How to Get Out of Debt

March 20, 2014
Do you have a goal to get out of debt? Recently, a dentist friend posted a blog on Facebook by author James Clear titled Forget Setting Goals. Focus on This Instead.

By Brian Hufford, CPA, CFP®

Do you have a goal to get out of debt? Recently, a dentist friend posted a blog on Facebook by author James Clear titled Forget Setting Goals. Focus on This Instead. The author stressed the critical differences between goals and systems in achieving meaningful outcomes. For instance, the author stated, "If you're a runner, your goal is to run a marathon. Your system is your training schedule for the month." The author stressed that systems are more important than goals.

My experience has been that a commitment to a goal without a larger commitment to the right systems simply creates stress, as any weight loss program will reveal. There are good systems and bad systems to achieve goals. A bad system for weight loss is anorexia. A bad system for getting out of debt is sacrificing savings to eliminate debt. In this column, I will focus on the best systems to eliminate debt for dentists.

The best system for getting out of debt has to accomplish two objectives: 1) eliminating all debt while 2) reaching your retirement age with adequate savings. Mathematically, it can be proven that a dentist who focuses on debt elimination between the ages of 35 to 50 by sacrificing savings of 20% of earnings each year, forfeits as much as $2 million of retirement savings at age 65. This is counterintuitive, but reveals the importance of running the numbers with something as important as your financial goals.

Anecdotal wisdom abounds with something as emotionally charged as a goal to be debt free. I once spoke at a national dental meeting with a dental financial icon who made the statement that "Eliminating debt is your best investment. Where else can you achieve a guaranteed investment return of 7%?" Embarrassingly, my presentation stated the importance of saving versus debt elimination, the exact opposite strategy. While it is true that investment returns from savings are not guaranteed, especially at a 7% return, it is also true that forfeiting 15 years of compound growth due to a focus on debt elimination costs most dentists a fortune at retirement age. I shared my numbers with my fellow speaker at lunch. He was shocked.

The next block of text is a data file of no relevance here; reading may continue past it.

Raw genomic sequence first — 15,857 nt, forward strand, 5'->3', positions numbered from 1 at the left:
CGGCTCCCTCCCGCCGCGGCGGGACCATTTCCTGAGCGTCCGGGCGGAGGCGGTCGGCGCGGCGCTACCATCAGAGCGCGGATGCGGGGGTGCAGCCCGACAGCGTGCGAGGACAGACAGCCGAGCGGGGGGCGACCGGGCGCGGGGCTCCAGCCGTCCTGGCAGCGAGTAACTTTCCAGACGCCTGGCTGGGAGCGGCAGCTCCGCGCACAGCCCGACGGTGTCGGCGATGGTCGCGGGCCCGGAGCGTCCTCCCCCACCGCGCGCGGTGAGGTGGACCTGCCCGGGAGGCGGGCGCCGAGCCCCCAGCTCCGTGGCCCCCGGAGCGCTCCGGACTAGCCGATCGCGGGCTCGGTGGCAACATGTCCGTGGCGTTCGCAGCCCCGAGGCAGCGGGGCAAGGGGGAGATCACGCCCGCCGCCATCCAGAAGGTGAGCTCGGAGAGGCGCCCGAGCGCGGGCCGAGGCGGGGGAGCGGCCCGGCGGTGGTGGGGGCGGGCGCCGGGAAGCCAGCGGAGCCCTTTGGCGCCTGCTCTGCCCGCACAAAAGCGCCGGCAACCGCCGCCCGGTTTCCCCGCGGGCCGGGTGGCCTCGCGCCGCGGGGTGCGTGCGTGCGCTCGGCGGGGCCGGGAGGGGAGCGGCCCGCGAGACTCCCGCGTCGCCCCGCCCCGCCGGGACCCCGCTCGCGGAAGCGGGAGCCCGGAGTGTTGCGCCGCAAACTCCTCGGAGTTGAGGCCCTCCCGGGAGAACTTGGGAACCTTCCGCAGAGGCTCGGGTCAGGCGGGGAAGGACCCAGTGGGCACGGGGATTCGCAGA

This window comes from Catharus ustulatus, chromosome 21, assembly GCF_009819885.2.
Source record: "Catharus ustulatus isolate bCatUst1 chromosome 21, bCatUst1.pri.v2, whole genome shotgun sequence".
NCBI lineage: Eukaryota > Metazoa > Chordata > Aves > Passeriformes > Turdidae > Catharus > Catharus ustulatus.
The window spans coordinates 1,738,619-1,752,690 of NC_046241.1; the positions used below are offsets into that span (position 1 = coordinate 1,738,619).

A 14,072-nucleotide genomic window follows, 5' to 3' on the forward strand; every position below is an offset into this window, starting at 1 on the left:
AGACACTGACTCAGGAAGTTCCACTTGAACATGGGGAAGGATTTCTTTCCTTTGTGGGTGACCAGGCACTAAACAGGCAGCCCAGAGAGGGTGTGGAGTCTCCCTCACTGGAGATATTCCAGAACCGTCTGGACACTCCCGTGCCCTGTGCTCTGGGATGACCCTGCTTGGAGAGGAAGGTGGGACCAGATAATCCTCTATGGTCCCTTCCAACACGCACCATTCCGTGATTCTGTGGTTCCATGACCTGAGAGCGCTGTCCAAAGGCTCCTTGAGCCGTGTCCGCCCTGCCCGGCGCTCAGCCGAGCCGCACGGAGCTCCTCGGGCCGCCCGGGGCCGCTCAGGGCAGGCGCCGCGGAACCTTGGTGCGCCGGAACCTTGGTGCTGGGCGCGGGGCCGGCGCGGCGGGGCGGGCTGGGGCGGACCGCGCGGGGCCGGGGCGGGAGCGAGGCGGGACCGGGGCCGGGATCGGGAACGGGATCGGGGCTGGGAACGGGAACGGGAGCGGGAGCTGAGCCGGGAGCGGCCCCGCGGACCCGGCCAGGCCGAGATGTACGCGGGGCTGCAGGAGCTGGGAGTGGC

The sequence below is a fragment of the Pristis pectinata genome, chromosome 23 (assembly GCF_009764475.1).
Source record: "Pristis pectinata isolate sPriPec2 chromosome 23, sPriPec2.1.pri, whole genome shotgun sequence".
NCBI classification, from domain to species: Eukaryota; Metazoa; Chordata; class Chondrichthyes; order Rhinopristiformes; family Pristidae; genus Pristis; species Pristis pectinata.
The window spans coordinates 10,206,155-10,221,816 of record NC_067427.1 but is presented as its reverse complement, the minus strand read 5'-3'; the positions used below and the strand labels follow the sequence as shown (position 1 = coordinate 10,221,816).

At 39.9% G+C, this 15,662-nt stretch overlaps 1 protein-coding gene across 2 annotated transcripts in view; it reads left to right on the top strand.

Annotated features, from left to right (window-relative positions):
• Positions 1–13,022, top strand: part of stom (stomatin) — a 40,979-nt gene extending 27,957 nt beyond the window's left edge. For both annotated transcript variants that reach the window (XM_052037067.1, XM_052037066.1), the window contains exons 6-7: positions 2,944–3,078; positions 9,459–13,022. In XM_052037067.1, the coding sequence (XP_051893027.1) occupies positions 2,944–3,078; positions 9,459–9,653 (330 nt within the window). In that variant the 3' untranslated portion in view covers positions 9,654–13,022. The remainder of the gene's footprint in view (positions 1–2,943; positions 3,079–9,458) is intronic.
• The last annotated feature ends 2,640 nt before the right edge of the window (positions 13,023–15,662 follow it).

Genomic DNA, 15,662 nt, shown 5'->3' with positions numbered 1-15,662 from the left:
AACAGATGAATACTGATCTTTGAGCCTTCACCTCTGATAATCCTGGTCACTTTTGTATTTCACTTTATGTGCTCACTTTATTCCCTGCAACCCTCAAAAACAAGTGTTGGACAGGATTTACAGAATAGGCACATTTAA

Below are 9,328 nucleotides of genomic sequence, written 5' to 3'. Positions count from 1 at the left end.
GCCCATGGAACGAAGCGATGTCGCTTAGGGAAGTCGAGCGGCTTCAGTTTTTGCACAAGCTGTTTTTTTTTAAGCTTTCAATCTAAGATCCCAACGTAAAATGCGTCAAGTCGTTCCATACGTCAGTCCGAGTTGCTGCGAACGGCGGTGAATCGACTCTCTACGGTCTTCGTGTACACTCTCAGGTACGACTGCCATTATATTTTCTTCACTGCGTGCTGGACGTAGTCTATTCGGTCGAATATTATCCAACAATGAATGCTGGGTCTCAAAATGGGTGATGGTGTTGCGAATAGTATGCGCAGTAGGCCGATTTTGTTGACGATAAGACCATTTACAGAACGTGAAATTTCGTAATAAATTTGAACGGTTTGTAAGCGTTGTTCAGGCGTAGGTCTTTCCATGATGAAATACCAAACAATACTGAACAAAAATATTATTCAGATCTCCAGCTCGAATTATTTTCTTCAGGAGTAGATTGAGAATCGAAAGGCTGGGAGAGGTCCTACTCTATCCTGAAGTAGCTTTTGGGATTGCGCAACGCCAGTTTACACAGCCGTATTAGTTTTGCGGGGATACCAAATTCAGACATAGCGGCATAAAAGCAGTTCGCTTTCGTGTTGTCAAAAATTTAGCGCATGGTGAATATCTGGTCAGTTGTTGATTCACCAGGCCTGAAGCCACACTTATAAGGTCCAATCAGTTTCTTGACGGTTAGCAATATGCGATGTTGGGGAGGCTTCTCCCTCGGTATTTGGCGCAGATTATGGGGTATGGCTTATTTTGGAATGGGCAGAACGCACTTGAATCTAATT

Unfortunately, a system that allows savings of 20% of income throughout an entire dental career has to embrace a compromise with debt elimination. Most dentists cannot eliminate debt rapidly while saving 20% each year. When the mathematics of income taxes are added to the equation, the lost wealth accumulation at retirement for rapid debt repayment is breathtaking.

For each $1.00 of principal repaid, a dentist must earn as much as $1.70 to pay $0.70 in federal and state taxes for the nondeductible principal. The implications are striking: a dentist could either maximize deductible retirement savings in a 401(k) plan at $51,000 or pay down $30,000 of debt. They are similar after-tax equivalents.

Following are the components of a debt elimination system we recommend.

First, you must save at least 20% of income each year of your career. If you are unable to save this amount each year, the most likely culprit is rapid debt elimination. To check your system of debt elimination, apply the following formula. List all the debt you currently owe, both practice and personal. Total how much you owe. Total the monthly payments on all of your debt. Divide the total debt payments by the total amount you owe. If the answer to this equation is more than 0.8% or .008, you are likely not able to save 20% of income.

As an example, let's say that you have $600,000 of practice and personal debt and that your monthly payments are $12,000. The monthly payments are 2% of the total amount owed. If the debt were structured properly, the monthly payments could be as low as $4,800 or 0.8%. This is a difference in after-tax savings potential of $86,400. If this amount were committed to a deductible retirement plan arrangement, the before-tax equivalent could be as much as $145,000 in the highest brackets. When we have run the numbers, the best system for debt elimination for these facts would be to save the $145,000 each year, invest conservatively, and simply pay off any remaining debt with the practice sale at retirement.

In summary, do not surrender your retirement goal with a debt elimination system that sacrifices saving 20% each year. You can eliminate debt only as quickly as your ability to save 20% allows.

Brian Hufford, CPA, CFP®, is CEO of Hufford Financial Advisors, LLC, an independent, fee-only planning firm that helps dentists achieve financial peace of mind. Contact Hufford at (888) 470-3064 or [email protected].

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